Planting spring-flowering bulbs for bees
Every year I plant spring-flowering bulbs, and every year I make the fatal mistake of leaving it until December before I put them in the ground. This doesn’t much affect the flowering of the plants, but after years of having frozen fingers, I had a revelation this year: what if I planted my bulbs before the ground froze solid? So that’s what I did earlier this week.
I’ve also been broadening my range of plants. Of course, I still have daffodils and tulips, but this year I’ve embraced a greater variety of plants.
Normally I would plant bulbs wherever I can in my garden (a bare spot of soil without bulbs already in is a rare thing now), but since I’ve ran out of space I’ve had to begin planting bulbs in pots and window boxes. But these have their advantages, and the blank canvas that an unworked window box provides is perfect for designing a container whichever way you want. I tend to use a central line of tall flowers (tulips or daffodils) and then completely random arrangements of less tall plants around the central line. The pot I have here has tulips in the middle, with crocus, grape hyacinth and allium bulbs interspersed through the rest of the pot. Be careful when chosing tulips and daffodils though, and only pick those that have flowers which are simple and quite open - the bees have to be able to get inside to feed, after all!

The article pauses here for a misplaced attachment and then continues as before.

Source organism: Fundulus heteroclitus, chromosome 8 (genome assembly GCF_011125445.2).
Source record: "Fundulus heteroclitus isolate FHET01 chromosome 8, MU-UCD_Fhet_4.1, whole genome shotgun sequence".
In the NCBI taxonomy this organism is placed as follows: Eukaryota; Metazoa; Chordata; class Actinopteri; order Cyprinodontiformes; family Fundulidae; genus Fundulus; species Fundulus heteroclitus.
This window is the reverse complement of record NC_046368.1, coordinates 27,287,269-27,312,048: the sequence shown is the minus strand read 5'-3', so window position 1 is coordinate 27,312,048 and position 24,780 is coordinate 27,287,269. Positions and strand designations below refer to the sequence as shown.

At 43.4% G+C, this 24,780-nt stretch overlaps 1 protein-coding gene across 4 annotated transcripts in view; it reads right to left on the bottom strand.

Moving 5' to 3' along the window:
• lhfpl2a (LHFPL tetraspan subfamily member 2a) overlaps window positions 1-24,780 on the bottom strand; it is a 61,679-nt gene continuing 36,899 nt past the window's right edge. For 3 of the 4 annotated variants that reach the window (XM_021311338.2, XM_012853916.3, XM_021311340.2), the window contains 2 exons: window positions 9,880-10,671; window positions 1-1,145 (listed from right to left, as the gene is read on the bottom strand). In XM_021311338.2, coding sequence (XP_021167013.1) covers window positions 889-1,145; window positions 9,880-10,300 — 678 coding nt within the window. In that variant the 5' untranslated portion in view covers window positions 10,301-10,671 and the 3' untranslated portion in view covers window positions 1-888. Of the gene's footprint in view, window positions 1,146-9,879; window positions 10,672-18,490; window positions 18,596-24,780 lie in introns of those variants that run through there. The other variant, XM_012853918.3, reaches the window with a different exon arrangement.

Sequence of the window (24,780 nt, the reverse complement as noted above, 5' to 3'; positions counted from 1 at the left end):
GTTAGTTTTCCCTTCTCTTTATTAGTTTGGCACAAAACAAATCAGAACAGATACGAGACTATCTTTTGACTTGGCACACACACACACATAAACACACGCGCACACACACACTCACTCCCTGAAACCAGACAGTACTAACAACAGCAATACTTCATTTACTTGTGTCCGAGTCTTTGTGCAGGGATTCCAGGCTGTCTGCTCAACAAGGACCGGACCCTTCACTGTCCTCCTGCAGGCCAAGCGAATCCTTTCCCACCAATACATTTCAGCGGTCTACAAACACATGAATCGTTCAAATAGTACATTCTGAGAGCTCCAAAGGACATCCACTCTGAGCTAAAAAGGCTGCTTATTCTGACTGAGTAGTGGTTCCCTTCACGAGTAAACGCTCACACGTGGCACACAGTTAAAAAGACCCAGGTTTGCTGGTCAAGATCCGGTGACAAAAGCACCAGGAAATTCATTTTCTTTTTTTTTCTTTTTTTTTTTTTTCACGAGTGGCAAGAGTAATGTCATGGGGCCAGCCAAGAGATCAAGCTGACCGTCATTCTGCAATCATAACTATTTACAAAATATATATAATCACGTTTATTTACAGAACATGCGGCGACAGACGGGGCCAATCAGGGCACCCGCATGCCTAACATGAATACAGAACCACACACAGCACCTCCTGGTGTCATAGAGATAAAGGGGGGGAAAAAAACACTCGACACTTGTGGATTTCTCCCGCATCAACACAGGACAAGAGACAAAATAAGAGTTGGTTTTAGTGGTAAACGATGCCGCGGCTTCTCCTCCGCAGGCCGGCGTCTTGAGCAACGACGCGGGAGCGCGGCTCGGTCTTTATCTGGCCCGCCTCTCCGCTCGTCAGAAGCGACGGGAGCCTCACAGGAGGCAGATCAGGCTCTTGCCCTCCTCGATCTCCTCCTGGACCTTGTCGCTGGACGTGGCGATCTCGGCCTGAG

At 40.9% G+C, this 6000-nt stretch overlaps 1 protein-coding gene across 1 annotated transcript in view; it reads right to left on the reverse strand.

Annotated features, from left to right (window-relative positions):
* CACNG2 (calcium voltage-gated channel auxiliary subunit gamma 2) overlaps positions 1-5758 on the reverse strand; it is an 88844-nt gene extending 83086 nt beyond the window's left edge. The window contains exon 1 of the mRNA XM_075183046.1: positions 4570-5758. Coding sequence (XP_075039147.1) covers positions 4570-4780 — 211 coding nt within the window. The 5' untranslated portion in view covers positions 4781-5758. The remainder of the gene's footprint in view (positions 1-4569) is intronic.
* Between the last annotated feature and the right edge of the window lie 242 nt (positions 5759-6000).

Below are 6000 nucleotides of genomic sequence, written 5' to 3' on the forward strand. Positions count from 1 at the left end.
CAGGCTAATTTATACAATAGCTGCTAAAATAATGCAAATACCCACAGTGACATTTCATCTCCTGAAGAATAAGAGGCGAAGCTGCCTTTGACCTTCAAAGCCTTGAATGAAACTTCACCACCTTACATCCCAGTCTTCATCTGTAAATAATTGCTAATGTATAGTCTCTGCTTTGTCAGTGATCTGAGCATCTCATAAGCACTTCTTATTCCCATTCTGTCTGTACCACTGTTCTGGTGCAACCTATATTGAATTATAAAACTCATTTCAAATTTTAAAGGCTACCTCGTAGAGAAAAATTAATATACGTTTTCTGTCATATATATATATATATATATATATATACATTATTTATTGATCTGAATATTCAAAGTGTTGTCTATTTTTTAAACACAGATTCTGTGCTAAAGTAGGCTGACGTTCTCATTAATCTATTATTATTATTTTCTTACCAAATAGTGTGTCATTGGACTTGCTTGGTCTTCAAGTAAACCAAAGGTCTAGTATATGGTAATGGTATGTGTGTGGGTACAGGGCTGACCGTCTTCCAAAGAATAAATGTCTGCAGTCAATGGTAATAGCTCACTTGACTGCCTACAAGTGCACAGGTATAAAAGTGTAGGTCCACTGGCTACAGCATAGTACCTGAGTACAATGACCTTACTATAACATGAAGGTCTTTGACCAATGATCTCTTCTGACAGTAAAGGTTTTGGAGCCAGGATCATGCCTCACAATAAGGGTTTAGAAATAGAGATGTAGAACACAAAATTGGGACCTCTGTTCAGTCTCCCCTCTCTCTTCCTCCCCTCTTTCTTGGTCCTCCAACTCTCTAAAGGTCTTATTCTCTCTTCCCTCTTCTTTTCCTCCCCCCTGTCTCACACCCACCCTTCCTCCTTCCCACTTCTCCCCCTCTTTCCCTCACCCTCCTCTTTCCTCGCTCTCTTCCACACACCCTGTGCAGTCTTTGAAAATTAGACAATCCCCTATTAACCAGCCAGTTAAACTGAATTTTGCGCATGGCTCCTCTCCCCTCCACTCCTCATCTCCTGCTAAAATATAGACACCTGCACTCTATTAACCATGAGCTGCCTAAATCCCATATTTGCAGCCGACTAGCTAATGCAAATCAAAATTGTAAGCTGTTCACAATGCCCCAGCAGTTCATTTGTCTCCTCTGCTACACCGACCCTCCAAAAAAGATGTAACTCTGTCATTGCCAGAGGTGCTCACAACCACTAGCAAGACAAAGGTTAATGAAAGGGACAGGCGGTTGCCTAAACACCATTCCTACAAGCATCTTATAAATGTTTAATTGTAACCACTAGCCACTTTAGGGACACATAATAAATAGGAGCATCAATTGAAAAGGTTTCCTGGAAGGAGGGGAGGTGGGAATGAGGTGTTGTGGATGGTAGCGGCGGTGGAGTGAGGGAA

I tend to pack bulbs more densely than the planting instructions recommend, but it is important to plant at roughly the correct depth. The depth of planting should be given with any instructions, but in general, you should make a hole that is three times the depth of the bulb. If the soil is soft enough, I don’t bother digging holes, and just push the bulb through to the right approximate depth. It is terribly easy to get stuck with following a ‘correct’ method of doing anything in the garden, but I’ve never been keen on sticking to set instructions when doing something that should be relaxing and enjoyable. If you can get past the simple steps of getting the bulb the right way up and putting in the soil, you’re almost sure to get something out of it!
As ever, I would recommend having a look at the BBC Gardener’s World website. Their section on planting spring-flowering bulbs will give you some inspiration, and the videos there have everything you need to know about how to plant the bulbs. Click here to go to that website.
Spring-flowering bulbs for bees include: Crocus, daffodil, tulip, grape hyacinth (muscari), snowdrop and bluebell.
My bulb pot beforeI sunk the bulbs into the soil